Huge financial deal for Tallinn tunnel project
Businessman Peter Vesterbacka has secured a memorandum of understanding for a huge €15 billion financial deal to fund a proposed tunnel linking Helsinki Airport and Tallinn Airport with a high speed rail connection. The money covers the full estimated costs of the construction project including infrastructure such as trains, and comes from Chinese investment company Touchstone Capital Partners. Vesterbacka tells News Now Finland the deal has been two and a half years in the making. One third of the new money comes to Vesterbacka’s Finest Bay Area Development Oy company as private equity investment, and two thirds comes as debt financing. The latest announcement comes in addition to a €100 million investment from a Middle Eastern company previously announced last December. Details of the Chinese investment will be worked out over the next six months, with Vesterbacka still planning to open the 100km tunnel in December 2024.
Report: dumping snow in the sea might become illegal
The Ministry of Environment will begin a study to look at the impact of dumping snow into the sea. In a report by Keskisuomalainen newspaper this morning, Environment Minister Kimmo Tiilikainen (Centre) says that the ultimate goal would be to completely prohibit the common winter practice of tipping snow into the sea when it’s been cleared from city roads. A similar ban is already in place in Sweden. One reason to stop it is because snow that gets cleared from roads is usually contaminated with grit, salt or other chemicals and ends up polluting the water. Finland’s current environmental protection laws do not prohibit the practice of dumping cleared snow into the sea.
Justice Minister: returning ISIS fighters not welcome
Minister of Justice Antti Häkkänen (NCP) says that Finland doesn’t want ISIS fighters to return to the country – and that includes women who went to Syria or Iraq to join the organisation or marry fighters. Speaking in parliament on Thursday, Häkkänen said “I believe there is a broad consensus in this hall, in Finland and probably in Europe that the return of ISIS fighters should be avoided”. He wants to set up a special international court, along the lines of one that was established for war crimes in the Former Yugoslavia, to deal with ISIS fighters from European countries. It’s a plan supported by other Nordic nations. “This is usually the case if there are large areas of conflict from which people flee to several countries” say Häkkänen, who added that the Ministry of Justice and Ministry of Interior have been working on a feasibility plan. His comments come after some international media aired short interviews with a Finnish woman called Sanaa who says she wants to come home. She went to the Middle East to join ISIS, and has fled to a refugee camp from one of their last hold-outs. Finnish officials say they’re not planning to help her get home.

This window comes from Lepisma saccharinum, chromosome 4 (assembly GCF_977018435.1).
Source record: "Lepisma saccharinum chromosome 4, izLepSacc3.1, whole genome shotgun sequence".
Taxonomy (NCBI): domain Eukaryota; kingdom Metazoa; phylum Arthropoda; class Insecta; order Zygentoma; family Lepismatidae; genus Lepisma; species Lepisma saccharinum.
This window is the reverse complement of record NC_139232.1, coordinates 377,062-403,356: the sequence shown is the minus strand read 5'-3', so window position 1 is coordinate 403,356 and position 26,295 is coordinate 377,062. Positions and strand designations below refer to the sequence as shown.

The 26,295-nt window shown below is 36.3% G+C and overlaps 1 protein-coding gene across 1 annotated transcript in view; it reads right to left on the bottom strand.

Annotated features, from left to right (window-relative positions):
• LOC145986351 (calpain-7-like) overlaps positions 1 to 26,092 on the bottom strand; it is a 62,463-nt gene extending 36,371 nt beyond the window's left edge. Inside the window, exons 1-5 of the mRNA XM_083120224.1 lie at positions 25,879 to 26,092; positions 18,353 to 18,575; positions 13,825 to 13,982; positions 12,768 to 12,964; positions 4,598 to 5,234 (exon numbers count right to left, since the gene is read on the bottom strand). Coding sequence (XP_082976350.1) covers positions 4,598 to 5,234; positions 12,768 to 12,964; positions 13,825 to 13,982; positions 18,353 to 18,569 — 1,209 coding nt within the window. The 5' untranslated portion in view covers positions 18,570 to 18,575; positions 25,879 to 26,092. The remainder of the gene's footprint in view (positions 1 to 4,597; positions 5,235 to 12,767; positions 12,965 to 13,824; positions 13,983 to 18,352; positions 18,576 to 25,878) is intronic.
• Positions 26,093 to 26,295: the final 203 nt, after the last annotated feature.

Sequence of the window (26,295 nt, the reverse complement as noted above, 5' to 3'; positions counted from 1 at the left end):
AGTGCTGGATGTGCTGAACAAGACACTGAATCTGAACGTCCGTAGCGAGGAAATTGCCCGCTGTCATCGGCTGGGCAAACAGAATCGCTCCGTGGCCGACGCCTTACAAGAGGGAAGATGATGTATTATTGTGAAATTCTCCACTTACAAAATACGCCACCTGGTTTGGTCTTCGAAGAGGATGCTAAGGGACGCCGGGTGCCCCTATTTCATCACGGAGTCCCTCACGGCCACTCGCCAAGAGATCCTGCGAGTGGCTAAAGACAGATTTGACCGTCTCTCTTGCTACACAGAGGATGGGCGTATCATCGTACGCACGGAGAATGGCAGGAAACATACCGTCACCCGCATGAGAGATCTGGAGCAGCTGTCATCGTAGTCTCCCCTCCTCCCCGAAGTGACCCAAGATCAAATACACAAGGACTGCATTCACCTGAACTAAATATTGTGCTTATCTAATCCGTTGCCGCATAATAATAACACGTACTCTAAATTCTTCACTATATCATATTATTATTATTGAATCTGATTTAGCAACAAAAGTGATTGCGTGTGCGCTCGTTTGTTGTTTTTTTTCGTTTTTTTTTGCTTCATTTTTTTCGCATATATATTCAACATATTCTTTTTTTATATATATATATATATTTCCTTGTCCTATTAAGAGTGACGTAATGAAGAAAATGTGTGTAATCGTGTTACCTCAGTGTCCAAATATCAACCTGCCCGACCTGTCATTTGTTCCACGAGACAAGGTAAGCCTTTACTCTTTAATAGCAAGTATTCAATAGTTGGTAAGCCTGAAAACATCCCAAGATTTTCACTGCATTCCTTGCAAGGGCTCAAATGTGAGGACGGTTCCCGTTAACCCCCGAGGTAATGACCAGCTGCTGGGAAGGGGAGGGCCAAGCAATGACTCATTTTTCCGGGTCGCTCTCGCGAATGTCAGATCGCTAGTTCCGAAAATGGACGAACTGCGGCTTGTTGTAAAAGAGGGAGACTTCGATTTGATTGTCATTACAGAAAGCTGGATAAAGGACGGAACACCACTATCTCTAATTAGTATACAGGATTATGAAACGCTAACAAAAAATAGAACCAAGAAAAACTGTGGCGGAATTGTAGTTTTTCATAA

International Women’s Day celebrated
Today is International Women’s Day and although it’s not a public holiday, nor yet an official flag day, expect to see lots of references in shops and in the media. The traditions of International Women’s Day stretch back to the labour movement of the early 20th century in Europe and North America where it was first celebrated in New York in 1909. Just a few years later it had already spread to other countries, and this year the theme of International Women’s Day is gender balance.
Friday morning weather
It’s another very cold, but bright, morning in Lapland with temperatures down as low as -27C in the north east of the country. Further south there’s plenty of snow in the forecast down into Central Finland where the temperatures hover just below freezing. As temperatures climb above zero, expect that precipitation to fall as rain in the Tampere region, and there’s some lingering fog as well in Lappeenranta and the south east. Temperatures get up as high as +4C in Pori at the start of Friday!